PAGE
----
President’s Day is fast approaching. The Impossible Patriotism Project by Linda Skeers is one of my favorite books this time of year. As Caleb and his classmates discuss what patriotism means to them and create projects for parents’ night, your students can also be challenged to define and illustrate patriotism through their own eyes.
I enjoy using ABC books with my students. It’s a fun way to encourage discussion and collaboration and to assess where their understanding is on a subject. Plus they make fun additions to the classroom library and nice references for students throughout the year. Laminate the pages back-to-back (to create double-sided pages) and bind together, and they will be durable for extended use.
You can find my “Patriotism Is…” ABC book template here (First Friday Freebie #2). Enjoy!
With the presidential election tomorrow and Veterans Day fast approaching, I have decided to share some of my favorite patriotic alphabetic books. These can provide unique opportunities to help your students learn more about the United States as well as focus their attention on those who have and currently do serve our country.
Maybe your students will be inspired to create their own ABC book – a fun way for learners of all ages to dive in and learn more about topics that interest them.
A is for America: An American Alphabet, by Devin Scillian
America: A Patriotic Primer, by Lynne Cheney
A is for America, by Tanya Lee Stone
H is for Honor: A Military Family Alphabet, by Devin Scillian
Veterans Day: Remembering Our War Heroes, by Elaine Landau
H Is for Honor: A Military Family Alphabet, by Devin Scillian
The Wall, by Eve Bunting
For more information about the Vietnam Veterans Memorial Wall, visit the History Channel’s Vietnam Veterans Memorial: Infographic.
And to learn more about the history of Veterans Day, read my post here.
Thank you to those who have served our country!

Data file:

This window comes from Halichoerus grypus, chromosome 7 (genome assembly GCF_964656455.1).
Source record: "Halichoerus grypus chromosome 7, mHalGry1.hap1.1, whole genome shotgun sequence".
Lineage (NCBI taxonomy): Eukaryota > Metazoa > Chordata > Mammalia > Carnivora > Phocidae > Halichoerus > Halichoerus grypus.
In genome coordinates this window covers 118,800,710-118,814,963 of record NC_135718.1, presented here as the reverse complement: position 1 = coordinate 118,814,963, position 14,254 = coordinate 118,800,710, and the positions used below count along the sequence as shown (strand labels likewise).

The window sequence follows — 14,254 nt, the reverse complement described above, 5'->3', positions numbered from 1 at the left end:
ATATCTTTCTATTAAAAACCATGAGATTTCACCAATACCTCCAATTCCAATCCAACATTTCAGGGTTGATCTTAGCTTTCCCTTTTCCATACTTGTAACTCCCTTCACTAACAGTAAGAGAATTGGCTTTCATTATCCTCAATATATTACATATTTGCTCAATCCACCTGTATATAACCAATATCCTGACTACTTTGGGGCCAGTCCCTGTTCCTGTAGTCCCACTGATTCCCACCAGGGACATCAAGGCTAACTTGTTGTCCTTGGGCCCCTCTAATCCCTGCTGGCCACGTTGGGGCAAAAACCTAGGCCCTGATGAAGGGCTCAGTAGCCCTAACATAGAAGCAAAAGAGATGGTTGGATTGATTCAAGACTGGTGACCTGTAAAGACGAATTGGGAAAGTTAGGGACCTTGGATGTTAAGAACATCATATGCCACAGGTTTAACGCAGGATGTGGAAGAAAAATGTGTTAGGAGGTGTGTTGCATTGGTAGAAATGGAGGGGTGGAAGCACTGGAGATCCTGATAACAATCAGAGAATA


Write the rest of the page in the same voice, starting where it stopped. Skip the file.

It’s time to celebrate the season of colorful leaves, ripened pumpkins, hot spiced cider, bonfires, rain puddles, and so much more…
Here are a few resources to help bring the magic of autumn into your classroom:
A is for Autumn, by Robert Maass
Autumn: An Alphabet Acrostic, by Steven Schnur
Look What I Did with a Leaf! by Morteza E. Sohi (I love this book!)
Every Autumn Comes the Bear, by Jim Arnosky
Time to Sleep, by Denise Fleming
Education World: Autumn Lesson Ideas
The Teachers Corner: Fall Activities and Lesson Plans
The Teacher’s Guide: Fall Lesson Plans and Ideas
Summer adventures can also provide opportunities to explore the natural wonders of the world.
Hello Ocean, by Pam Munoz Ryan
Where the River Begins, by Thomas Locker
Great Lakes, by Kimberly Valzania
When I Was Young in the Mountains, by Cynthia Rylant
If You’re Not from the Prairie, by David Bouchard
and everything else in between, our country is full of natural diversity and eye-catching sites.
Whether you choose to explore close to home,
B is for Beaver: An Oregon Alphabet, by Marie and Roland Smith
visit a state or national park,
M is for Majestic: A National Parks Alphabet, by David Domeniconi
or journey into the “unknown,” you are in for an adventure.
For a realistic (virtual) tour of something closer to home, use these books and links to visit our nation’s capital:
We’re There! Washington, DC, by Elizabeth Skinner Grumbach
Capital!: Washington D.C. from A to Z, by Laura Krauss Melmed
Journey Around Washington D.C. from A to Z, by Martha Day Zschock
TheCapitol.net – pictures, maps, sites to see, and more
The Wall, by Eve Bunting
Underground Train, by Mary Quattlebaum
And if you have a chance to visit Washington, D.C. in person, check out the free walking tours to learn more about the background, layout, and historical importance of this place. This was one of the highlights of my trip a few years ago.
Happy Birthday, America, by Mary Pope Osborne
Ready for some time travel? Explore the following books and resources to visit our nation over 200 years ago:
Give Me Liberty!: The Story of the Declaration of Independence, by Russell Freedman
The Declaration of Independence (True Books: American History), by Elaine Landau
The Declaration of Independence from A to Z, by Catherine Osornio
The Declaration Of Independence, by Sam Fink
Fight for Freedom: The American Revolutionary War, by Benson Bobrick
George vs. George: The Revolutionary War as Seen by Both Sides, by Rosalyn Schanzer
Revolutionary War Days: Discover the Past with Exciting Projects, Games, Activities, and Recipes (American Kids in History Series), by David C. King
One of my own travels took me to Washington, D.C. a couple of years ago. The Smithsonian’s National Museum of American History contains some interesting objects from this time period. Among them are Jefferson’s portable desk he used when writing the Declaration of Independence and George Washington’s uniform and camp chest.
Seeing the Declaration of Independence in person was also an amazing experience. Visit the National Archives website for more pictures and information about this and other important documents from our nation’s history.